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Nature. 2006 Jan 12;439(7073):216-9. Epub 2005 Oct 16.

Embryonic and extraembryonic stem cell lines derived from single mouse blastomeres.

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Advanced Cell Technology, Worcester, Massachusetts 01605, USA.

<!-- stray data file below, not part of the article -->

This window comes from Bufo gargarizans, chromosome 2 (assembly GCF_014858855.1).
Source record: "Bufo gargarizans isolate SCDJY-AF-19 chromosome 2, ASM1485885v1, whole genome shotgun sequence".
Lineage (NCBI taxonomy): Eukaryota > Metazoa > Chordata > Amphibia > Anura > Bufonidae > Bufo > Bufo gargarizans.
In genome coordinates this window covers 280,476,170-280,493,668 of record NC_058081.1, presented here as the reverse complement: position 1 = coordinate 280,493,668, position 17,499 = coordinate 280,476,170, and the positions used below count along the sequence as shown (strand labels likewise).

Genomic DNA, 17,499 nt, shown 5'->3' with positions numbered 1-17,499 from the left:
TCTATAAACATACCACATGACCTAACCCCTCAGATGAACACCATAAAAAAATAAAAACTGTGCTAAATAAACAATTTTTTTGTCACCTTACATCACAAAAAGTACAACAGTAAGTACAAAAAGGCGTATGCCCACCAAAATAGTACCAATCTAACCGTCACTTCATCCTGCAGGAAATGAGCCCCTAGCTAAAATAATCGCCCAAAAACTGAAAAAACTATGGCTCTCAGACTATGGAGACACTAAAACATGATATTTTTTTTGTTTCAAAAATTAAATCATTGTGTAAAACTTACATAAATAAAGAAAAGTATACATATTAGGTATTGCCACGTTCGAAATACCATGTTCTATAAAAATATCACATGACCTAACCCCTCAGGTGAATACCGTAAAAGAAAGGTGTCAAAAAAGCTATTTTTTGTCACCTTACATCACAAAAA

The most basic objection to human embryonic stem (ES) cell research is rooted in the fact that ES cell derivation deprives embryos of any further potential to develop into a complete human being. ES cell lines are conventionally isolated from the inner cell mass of blastocysts and, in a few instances, from cleavage stage embryos. So far, there have been no reports in the literature of stem cell lines derived using an approach that does not require embryo destruction. Here we report an alternative method of establishing ES cell lines-using a technique of single-cell embryo biopsy similar to that used in pre-implantation genetic diagnosis of genetic defects-that does not interfere with the developmental potential of embryos. Five putative ES and seven trophoblast stem (TS) cell lines were produced from single blastomeres, which maintained normal karyotype and markers of pluripotency or TS cells for up to more than 50 passages. The ES cells differentiated into derivatives of all three germ layers in vitro and in teratomas, and showed germ line transmission. Single-blastomere-biopsied embryos developed to term without a reduction in their developmental capacity. The ability to generate human ES cells without the destruction of ex utero embryos would reduce or eliminate the ethical concerns of many.

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